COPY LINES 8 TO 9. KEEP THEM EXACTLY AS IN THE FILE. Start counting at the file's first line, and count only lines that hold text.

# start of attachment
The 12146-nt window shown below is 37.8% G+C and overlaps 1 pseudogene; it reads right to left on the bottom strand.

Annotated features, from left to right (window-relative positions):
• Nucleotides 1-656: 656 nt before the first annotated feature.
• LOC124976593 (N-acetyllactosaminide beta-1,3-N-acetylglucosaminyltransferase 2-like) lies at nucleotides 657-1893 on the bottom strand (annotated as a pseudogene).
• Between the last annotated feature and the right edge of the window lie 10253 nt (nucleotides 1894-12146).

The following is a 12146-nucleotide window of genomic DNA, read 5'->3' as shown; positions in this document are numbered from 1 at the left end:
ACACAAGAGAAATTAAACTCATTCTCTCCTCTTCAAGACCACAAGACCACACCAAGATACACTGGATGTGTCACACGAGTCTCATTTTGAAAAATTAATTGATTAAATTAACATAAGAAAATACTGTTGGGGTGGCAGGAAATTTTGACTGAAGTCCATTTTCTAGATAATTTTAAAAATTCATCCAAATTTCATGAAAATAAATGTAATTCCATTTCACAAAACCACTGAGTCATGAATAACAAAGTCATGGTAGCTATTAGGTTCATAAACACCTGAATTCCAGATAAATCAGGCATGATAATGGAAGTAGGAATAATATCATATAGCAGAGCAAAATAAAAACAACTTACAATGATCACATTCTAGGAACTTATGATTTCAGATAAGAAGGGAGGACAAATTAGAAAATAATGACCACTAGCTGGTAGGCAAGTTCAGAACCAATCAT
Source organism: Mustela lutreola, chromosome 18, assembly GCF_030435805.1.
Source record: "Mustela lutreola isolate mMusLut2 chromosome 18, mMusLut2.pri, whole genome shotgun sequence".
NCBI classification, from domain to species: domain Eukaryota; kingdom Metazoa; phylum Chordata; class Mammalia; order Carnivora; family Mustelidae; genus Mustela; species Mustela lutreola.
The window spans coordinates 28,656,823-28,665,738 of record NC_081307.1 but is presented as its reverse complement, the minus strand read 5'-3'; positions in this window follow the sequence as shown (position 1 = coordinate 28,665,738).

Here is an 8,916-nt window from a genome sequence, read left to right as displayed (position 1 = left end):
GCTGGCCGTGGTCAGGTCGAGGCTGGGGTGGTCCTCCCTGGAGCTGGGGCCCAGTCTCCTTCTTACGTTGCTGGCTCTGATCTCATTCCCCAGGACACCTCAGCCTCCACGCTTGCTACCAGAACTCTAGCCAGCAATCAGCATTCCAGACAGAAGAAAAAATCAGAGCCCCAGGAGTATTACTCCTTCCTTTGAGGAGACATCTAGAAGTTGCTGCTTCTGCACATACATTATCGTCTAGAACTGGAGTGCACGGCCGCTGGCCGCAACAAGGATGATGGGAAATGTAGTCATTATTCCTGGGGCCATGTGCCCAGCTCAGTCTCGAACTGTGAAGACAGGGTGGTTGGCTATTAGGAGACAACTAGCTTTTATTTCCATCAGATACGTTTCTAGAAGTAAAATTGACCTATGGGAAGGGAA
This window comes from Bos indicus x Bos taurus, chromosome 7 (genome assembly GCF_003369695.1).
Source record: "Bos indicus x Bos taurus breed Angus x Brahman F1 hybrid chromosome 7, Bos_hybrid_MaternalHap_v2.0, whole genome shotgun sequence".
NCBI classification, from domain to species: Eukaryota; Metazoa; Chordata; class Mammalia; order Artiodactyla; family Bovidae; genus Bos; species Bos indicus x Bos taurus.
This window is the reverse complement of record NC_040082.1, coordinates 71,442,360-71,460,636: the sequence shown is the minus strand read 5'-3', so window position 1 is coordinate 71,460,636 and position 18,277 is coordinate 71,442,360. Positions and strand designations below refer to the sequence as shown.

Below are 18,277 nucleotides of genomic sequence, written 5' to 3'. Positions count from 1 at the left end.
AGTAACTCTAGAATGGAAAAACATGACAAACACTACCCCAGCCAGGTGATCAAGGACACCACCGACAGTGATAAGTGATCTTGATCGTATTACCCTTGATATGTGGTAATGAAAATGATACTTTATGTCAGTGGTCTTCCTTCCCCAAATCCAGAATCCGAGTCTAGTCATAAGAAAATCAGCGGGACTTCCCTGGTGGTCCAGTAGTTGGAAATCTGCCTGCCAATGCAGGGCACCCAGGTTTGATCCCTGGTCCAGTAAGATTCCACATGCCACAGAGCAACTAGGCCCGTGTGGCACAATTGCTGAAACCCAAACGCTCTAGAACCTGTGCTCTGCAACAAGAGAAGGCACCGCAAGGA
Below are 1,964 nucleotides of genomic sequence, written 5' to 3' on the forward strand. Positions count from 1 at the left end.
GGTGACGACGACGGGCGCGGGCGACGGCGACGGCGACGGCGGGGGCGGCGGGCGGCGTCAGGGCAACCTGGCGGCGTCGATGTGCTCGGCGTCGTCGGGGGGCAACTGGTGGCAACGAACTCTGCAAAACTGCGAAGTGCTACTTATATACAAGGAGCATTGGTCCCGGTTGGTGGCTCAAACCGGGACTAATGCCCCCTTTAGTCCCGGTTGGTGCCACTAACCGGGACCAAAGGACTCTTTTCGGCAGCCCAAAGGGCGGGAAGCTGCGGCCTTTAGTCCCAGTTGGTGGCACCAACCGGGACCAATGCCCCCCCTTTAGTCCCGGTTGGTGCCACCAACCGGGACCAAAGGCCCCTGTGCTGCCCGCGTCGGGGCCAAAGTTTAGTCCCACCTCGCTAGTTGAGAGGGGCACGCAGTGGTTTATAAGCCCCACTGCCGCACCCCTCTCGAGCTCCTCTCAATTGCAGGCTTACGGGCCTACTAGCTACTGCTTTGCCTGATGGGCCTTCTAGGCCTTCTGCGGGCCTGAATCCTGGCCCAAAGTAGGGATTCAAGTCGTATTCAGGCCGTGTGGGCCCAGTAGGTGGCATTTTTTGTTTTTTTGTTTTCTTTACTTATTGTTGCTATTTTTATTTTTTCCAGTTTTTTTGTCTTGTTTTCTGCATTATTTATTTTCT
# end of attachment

Source organism: Mustela lutreola, chromosome 18, assembly GCF_030435805.1.
Source record: "Mustela lutreola isolate mMusLut2 chromosome 18, mMusLut2.pri, whole genome shotgun sequence".